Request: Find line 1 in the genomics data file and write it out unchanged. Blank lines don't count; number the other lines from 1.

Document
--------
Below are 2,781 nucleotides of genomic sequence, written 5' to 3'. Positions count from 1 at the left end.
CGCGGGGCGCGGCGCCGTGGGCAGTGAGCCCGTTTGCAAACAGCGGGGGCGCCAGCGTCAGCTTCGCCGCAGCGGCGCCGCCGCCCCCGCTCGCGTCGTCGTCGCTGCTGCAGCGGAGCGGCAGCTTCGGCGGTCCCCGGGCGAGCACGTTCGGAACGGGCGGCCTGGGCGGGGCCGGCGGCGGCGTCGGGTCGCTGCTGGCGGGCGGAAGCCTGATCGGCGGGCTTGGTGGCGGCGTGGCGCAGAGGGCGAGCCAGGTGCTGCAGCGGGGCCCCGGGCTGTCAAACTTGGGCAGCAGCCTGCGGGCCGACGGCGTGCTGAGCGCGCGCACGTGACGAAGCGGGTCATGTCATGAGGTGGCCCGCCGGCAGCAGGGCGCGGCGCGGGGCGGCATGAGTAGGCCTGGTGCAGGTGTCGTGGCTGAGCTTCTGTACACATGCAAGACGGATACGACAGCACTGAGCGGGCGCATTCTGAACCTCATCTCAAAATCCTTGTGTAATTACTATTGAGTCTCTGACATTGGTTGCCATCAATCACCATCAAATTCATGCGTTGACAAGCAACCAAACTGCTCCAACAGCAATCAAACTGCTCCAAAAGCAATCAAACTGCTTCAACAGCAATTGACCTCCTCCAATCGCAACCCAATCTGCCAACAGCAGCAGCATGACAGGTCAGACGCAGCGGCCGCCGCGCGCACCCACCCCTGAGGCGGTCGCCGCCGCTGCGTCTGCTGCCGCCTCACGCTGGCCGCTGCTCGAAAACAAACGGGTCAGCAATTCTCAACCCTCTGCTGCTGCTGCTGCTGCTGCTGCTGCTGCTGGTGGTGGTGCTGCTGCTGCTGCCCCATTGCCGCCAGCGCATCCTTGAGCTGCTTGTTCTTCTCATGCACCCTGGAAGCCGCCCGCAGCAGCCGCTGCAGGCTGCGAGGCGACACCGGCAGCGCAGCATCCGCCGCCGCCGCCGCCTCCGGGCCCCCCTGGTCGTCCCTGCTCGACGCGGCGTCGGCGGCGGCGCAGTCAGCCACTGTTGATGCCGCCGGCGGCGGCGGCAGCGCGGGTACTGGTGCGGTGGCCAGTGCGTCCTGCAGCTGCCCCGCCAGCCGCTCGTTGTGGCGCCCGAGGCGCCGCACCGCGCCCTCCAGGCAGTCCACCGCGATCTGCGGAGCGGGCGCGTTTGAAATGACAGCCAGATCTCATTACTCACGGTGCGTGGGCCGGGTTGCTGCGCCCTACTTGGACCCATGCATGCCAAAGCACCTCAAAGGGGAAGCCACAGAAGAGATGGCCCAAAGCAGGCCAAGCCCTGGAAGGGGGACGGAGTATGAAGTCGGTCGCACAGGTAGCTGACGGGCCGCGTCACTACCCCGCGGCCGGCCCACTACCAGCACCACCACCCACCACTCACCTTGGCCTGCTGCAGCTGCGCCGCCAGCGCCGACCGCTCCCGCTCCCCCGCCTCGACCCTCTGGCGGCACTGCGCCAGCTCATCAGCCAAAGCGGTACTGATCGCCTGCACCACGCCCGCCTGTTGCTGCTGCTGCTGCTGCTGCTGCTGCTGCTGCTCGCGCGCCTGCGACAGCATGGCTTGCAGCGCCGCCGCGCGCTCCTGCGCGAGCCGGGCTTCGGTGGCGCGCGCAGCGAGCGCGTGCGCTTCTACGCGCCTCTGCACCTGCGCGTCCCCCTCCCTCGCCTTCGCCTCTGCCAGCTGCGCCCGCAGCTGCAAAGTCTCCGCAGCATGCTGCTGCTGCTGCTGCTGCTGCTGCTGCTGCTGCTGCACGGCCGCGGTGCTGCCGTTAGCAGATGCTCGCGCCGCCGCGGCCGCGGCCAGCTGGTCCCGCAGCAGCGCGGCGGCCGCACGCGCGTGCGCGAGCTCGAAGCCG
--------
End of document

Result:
Below are 2,781 nucleotides of genomic sequence, written 5' to 3'. Positions count from 1 at the left end.